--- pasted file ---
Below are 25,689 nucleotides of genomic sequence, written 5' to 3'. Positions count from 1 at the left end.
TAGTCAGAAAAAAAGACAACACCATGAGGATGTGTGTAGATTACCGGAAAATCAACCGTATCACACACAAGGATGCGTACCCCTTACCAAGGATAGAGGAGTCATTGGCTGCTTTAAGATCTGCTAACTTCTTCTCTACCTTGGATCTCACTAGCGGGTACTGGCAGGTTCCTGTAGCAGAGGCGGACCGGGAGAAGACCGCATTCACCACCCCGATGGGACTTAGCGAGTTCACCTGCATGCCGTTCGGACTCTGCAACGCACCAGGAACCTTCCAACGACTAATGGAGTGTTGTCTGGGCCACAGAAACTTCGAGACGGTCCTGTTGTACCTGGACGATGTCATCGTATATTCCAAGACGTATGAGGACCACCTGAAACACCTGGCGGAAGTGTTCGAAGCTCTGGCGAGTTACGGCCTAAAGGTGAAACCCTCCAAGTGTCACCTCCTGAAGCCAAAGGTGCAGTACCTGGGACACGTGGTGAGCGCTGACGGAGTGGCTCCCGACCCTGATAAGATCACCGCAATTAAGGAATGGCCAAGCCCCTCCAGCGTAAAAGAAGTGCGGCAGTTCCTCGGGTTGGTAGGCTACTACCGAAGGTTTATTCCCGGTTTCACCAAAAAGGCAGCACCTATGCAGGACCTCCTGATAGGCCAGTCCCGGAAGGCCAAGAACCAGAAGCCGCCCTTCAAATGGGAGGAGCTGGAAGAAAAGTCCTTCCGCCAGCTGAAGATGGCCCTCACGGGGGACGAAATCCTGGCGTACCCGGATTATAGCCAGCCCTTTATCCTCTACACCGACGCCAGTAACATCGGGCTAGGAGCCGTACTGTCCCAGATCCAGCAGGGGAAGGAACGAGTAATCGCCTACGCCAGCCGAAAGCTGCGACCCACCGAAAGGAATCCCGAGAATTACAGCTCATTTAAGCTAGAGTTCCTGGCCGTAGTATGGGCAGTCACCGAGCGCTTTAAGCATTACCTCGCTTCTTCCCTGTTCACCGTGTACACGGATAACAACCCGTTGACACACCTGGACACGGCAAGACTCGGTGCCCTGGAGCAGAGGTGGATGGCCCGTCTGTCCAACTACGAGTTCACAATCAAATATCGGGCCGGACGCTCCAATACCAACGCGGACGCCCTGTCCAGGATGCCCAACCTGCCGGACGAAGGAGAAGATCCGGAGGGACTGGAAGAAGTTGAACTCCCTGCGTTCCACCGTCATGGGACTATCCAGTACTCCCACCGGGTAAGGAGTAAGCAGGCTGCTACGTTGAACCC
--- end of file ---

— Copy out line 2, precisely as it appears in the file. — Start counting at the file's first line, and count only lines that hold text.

TAGTCAGAAAAAAAGACAACACCATGAGGATGTGTGTAGATTACCGGAAAATCAACCGTATCACACACAAGGATGCGTACCCCTTACCAAGGATAGAGGAGTCATTGGCTGCTTTAAGATCTGCTAACTTCTTCTCTACCTTGGATCTCACTAGCGGGTACTGGCAGGTTCCTGTAGCAGAGGCGGACCGGGAGAAGACCGCATTCACCACCCCGATGGGACTTAGCGAGTTCACCTGCATGCCGTTCGGACTCTGCAACGCACCAGGAACCTTCCAACGACTAATGGAGTGTTGTCTGGGCCACAGAAACTTCGAGACGGTCCTGTTGTACCTGGACGATGTCATCGTATATTCCAAGACGTATGAGGACCACCTGAAACACCTGGCGGAAGTGTTCGAAGCTCTGGCGAGTTACGGCCTAAAGGTGAAACCCTCCAAGTGTCACCTCCTGAAGCCAAAGGTGCAGTACCTGGGACACGTGGTGAGCGCTGACGGAGTGGCTCCCGACCCTGATAAGATCACCGCAATTAAGGAATGGCCAAGCCCCTCCAGCGTAAAAGAAGTGCGGCAGTTCCTCGGGTTGGTAGGCTACTACCGAAGGTTTATTCCCGGTTTCACCAAAAAGGCAGCACCTATGCAGGACCTCCTGATAGGCCAGTCCCGGAAGGCCAAGAACCAGAAGCCGCCCTTCAAATGGGAGGAGCTGGAAGAAAAGTCCTTCCGCCAGCTGAAGATGGCCCTCACGGGGGACGAAATCCTGGCGTACCCGGATTATAGCCAGCCCTTTATCCTCTACACCGACGCCAGTAACATCGGGCTAGGAGCCGTACTGTCCCAGATCCAGCAGGGGAAGGAACGAGTAATCGCCTACGCCAGCCGAAAGCTGCGACCCACCGAAAGGAATCCCGAGAATTACAGCTCATTTAAGCTAGAGTTCCTGGCCGTAGTATGGGCAGTCACCGAGCGCTTTAAGCATTACCTCGCTTCTTCCCTGTTCACCGTGTACACGGATAACAACCCGTTGACACACCTGGACACGGCAAGACTCGGTGCCCTGGAGCAGAGGTGGATGGCCCGTCTGTCCAACTACGAGTTCACAATCAAATATCGGGCCGGACGCTCCAATACCAACGCGGACGCCCTGTCCAGGATGCCCAACCTGCCGGACGAAGGAGAAGATCCGGAGGGACTGGAAGAAGTTGAACTCCCTGCGTTCCACCGTCATGGGACTATCCAGTACTCCCACCGGGTAAGGAGTAAGCAGGCTGCTACGTTGAACCC